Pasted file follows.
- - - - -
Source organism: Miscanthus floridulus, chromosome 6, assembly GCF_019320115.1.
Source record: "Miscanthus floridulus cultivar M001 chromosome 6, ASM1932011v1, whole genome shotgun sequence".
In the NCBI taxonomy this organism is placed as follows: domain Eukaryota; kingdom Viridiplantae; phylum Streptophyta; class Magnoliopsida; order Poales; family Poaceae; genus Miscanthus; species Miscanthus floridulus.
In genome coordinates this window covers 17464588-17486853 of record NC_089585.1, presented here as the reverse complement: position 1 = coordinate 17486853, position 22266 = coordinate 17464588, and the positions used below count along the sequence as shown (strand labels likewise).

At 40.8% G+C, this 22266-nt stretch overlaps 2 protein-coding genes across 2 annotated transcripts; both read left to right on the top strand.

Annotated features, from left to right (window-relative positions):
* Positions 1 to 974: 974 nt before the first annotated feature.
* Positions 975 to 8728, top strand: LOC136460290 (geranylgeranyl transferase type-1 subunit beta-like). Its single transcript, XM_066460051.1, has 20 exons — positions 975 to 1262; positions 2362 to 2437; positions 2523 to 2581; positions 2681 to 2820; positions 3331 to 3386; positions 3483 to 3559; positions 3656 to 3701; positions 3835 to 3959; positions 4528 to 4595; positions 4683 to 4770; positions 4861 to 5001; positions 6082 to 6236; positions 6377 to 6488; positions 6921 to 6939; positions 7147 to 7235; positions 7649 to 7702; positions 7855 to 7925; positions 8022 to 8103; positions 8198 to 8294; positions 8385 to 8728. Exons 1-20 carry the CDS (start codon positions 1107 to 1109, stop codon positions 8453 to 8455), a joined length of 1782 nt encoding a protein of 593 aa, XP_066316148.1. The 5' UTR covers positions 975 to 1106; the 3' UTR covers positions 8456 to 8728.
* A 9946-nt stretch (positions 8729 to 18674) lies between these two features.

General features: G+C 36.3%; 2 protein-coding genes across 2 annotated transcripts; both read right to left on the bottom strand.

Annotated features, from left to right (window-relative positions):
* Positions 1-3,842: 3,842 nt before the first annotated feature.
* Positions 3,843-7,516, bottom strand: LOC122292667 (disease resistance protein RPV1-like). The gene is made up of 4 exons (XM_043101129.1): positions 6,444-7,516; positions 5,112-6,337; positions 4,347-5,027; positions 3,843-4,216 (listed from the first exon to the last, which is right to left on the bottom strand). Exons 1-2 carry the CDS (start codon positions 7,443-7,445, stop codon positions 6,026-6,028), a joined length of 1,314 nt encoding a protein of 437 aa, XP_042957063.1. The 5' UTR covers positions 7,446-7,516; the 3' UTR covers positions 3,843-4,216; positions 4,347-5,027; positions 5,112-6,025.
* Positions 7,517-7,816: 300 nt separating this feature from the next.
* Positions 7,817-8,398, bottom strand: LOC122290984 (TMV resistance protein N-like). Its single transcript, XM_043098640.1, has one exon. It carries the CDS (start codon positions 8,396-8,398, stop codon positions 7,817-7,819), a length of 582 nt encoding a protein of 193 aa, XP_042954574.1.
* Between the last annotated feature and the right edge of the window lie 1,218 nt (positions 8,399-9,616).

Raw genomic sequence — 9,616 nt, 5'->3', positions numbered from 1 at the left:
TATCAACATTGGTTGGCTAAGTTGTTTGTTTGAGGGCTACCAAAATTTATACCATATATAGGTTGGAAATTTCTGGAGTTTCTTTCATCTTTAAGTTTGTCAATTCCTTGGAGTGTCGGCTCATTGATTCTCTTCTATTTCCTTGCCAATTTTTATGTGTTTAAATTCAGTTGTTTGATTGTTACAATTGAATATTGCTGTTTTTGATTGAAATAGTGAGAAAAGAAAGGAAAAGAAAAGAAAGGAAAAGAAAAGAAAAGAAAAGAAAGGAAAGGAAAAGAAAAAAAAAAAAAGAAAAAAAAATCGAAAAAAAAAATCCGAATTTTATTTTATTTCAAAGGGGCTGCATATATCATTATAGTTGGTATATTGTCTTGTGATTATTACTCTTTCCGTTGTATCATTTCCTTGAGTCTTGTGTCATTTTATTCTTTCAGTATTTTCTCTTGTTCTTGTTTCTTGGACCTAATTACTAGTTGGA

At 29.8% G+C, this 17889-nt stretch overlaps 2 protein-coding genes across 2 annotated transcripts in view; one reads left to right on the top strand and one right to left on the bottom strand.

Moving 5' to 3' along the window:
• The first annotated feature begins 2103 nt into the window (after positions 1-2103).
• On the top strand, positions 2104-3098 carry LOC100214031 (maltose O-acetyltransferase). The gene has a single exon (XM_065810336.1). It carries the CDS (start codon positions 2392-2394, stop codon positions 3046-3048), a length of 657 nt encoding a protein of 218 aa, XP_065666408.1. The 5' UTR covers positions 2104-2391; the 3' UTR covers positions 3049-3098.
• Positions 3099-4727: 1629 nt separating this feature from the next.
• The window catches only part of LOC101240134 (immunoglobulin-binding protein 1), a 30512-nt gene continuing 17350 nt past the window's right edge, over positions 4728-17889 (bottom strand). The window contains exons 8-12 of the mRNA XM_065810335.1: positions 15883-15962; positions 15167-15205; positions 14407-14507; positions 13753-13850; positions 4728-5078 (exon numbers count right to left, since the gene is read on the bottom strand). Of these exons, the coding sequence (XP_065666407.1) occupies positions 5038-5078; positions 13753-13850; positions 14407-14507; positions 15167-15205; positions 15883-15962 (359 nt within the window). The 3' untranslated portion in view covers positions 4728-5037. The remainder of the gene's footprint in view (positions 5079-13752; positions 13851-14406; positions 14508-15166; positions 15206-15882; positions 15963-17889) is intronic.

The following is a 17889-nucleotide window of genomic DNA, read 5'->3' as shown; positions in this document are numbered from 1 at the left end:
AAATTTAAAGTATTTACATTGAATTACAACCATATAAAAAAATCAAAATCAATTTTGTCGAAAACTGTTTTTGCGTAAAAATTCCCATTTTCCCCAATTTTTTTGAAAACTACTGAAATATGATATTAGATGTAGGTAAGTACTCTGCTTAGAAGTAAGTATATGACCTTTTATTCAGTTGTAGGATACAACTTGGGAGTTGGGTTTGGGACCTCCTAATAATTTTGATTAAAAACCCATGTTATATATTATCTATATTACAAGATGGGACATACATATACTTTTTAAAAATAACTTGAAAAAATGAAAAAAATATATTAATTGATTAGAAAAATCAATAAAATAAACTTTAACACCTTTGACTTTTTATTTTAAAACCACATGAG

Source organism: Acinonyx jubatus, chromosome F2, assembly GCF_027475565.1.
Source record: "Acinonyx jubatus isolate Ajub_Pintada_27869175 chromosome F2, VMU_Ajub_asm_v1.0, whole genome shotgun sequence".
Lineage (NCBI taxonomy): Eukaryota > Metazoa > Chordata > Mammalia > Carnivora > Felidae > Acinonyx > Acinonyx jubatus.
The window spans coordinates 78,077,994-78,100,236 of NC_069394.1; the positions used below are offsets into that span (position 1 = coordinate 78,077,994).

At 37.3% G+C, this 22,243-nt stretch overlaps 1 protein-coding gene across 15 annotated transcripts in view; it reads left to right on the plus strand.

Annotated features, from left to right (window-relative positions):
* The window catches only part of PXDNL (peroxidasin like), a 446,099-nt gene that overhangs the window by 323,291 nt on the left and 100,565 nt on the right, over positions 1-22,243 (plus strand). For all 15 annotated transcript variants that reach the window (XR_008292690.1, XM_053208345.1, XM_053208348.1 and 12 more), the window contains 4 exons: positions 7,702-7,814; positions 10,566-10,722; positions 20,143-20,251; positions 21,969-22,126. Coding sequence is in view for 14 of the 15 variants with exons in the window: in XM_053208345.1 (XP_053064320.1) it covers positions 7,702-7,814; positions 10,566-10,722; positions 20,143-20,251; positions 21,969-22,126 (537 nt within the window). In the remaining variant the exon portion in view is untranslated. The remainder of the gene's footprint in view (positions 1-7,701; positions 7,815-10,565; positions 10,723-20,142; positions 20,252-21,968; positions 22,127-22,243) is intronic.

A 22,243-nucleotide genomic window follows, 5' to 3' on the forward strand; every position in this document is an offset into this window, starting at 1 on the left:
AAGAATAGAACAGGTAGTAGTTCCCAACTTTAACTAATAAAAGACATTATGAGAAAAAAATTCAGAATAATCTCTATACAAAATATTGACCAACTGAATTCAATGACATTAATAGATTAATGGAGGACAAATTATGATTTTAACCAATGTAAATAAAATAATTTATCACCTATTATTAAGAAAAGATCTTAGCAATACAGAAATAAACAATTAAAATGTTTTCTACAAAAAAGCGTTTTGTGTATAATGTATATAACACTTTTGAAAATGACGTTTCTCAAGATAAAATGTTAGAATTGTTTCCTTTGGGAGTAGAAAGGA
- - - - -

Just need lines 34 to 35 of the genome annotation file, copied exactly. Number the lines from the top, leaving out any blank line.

A 22,243-nucleotide genomic window follows, 5' to 3' on the forward strand; every position in this document is an offset into this window, starting at 1 on the left:
AAGAATAGAACAGGTAGTAGTTCCCAACTTTAACTAATAAAAGACATTATGAGAAAAAAATTCAGAATAATCTCTATACAAAATATTGACCAACTGAATTCAATGACATTAATAGATTAATGGAGGACAAATTATGATTTTAACCAATGTAAATAAAATAATTTATCACCTATTATTAAGAAAAGATCTTAGCAATACAGAAATAAACAATTAAAATGTTTTCTACAAAAAAGCGTTTTGTGTATAATGTATATAACACTTTTGAAAATGACGTTTCTCAAGATAAAATGTTAGAATTGTTTCCTTTGGGAGTAGAAAGGA